Street View: 19
Address: 142 Strand

The Turk’s Head (with or without the apostrophe), opposite Catherine Street, had existed for at least eighty years before Tallis produced his Street View in 1839, and possibly even longer. Samuel Johnson and his friend James Boswell frequented the Turk’s Head as, for instance, on 22 July, 1763, when Boswell wrote, “at night Mr. Johnson and I had a room at the Turk’s Head Coffee-house, which he encouraged because the mistress of the house is a good civil woman and wants business”.(1) In 1797, the then proprietor, Anne Munday, went bankrupt, but not much else is known about her.(2) In 1832, an advertisement mentions the sale of the goods and stock from the coffee house and hotel. Mr. Bailey, the auctioneer announced the sale of more or less everything that was in the building because of the “very extensive improvements” that were to take place.

advertisement in The Times, 17 May 1832

Six years later, J. Wright announced in the newspapers that the premises had been “rebuilt and furnished at a very considerable expense” and were “now complete and ready for the reception of gentlemen and families”. Wright did not just expect customers from London; he also advertised in the Ipswich, Bristol and Liverpool papers with his coffee room, stock of wines, private sitting rooms and hot and cold baths.(3) The alterations had been many years in the making and the RIBA collection contains drawings of designs by the architect John Buonarotti Papworth, which, although certainly on the scale of the later building, do not quite match the depiction by Tallis, so either the design was changed, or Tallis made a mistake (see here for more pictures). Whatever the reason for the difference, it was a grand building and Wright must have forked out a substantial sum of money; according to John Timbs in his Club Life of London (1866) it had cost £8,000.

Designs for alterations to premises for the 142 Strand (Source: RIBA20732)

advertisement in The London Dispatch and People’s Political and Social Reformer 17 June 1838

The 1841 census tells us that J. Wright was John Wright, 50 years old, and living with him was Matthew Wright, 25 years old, as well as several servants, one of whom was George Blackstone who, in 1843, started his own business in Hull, the Tiger Inn and Hotel, calling himself “late manager of Wright’s Hotel, 143 Strand”.(4) Matthew was probably the Matthew James who was baptised on 29 August, 1815, at St. George in the East, as the son of John Wright, victualler of Radcliffe Highway, and his wife Hannah Colls.(5) The marriage of John and Hannah was not without problems and she seemed more than willing to carry on with one of Wright’s relatives who sometimes came up to town from Norwich. It all ended at the Court of King’s Bench with damages of a hundred pounds awarded to John (see here).(6)

advertisement in The Morning Chronicle, 1 August 1844

Robson’s Directory of 1842 and the Post Office Directory of 1843 suddenly changed the name of the Turk’s Head to Old Turks Head, suggesting that there was also a New one somewhere. Perhaps to end the confusion, from 1843, advertisements for Wright’s Hotel and Coffee-House started to appear. Another of Wright’s employees, William Fisher, turned out to have other ambitions than those of a mere wine-cooper. Wright had fired him in September 1843, although it remains unclear why. In December of that year, Fisher returned to Wright’s wine cellar in Hungerford market to force open the door and steal a pipe of wine (a cask of about 500 litres). He was found out and sentenced to fifteen years’ transportation.(7)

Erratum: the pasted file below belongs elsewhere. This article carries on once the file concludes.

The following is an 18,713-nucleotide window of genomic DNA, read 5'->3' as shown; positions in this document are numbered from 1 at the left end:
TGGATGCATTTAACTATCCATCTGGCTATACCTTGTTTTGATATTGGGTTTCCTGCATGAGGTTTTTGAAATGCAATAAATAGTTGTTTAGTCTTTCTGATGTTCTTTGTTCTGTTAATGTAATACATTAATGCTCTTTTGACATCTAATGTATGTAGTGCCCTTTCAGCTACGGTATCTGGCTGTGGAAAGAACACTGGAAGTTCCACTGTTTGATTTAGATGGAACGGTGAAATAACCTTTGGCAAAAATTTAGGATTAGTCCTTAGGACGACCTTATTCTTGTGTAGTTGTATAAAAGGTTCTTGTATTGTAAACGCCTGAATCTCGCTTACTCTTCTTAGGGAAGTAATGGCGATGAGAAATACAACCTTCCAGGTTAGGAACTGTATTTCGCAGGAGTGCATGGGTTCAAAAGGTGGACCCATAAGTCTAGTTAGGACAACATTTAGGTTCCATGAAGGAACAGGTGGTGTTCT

advertisement in The Daily News, 8 July 1847

John Wright died in early 1847, aged just 60,(8) and very soon afterwards advertisements started to appear for the sale of the content of the hotel. Messrs Warlters, Lovejoy and Son were to sell by auction the furniture, bedsteads, hangings, mattresses, etc. Although the advertisements for the sale in the newspapers do not mention it, The London Gazette tells us that the auction was “under an order in bankruptcy” and it is said that Wright had killed himself out of despair. He had become implicated in the Reay & Reay bankruptcy case as a bad debtor and had owed the Reays £31,000. Reays’ had allowed him the credit, because they thought that the 60,000 bottles of wine in Wright’s cellar could be used as collateral against the debt, but it turned out that the wine had also been pledged to other people.(9) In other words, Wright was filling one hole with another and was in deep trouble indeed when he died. The hotel building with the cellars were advertised as ‘to be let’. The place was quickly taken over by John Chapman, a bookseller and publisher from Newgate Street; his fate will be reported in a forthcoming post.

advertisement in The Daily News, 24 July 1847

Watercolour by John Wykeham Archer of the cellar under the George and Dragon Inn, Rochester, 1849 (© The Trustees of the British Museum). Did Wright’s cellar look like this?

(1) Boswell’s London Journal 1762-1763, ed. by F.A. Pottle (1950), p.318.
(2) The London Gazette, 4 March, 1797.
(3) The Ipswich Journal, 2 June 1838, The Liverpool Mercury, 8 June 1838, and The Bristol Mercury, 9 June 1838.
(4) The Hull Packet and East Riding Times, 30 June 1843.
(5) Matthew died in 1883, apparently a bachelor, and probate was granted to his niece Jane Cubitt Christall. England & Wales, National Probate Calendar (Index of Wills and Administrations), 1883.
(6) ‘The Cuckold’s Chronicle’ in Rambler’s Magazine, 1 January 1822, p. 8-12 online here.
(7) Old Bailey case t18440819-2130.
(8) He was buried at Norwood Cemetery on 8 January 1847.
(9) The Times, 27 November 1845.


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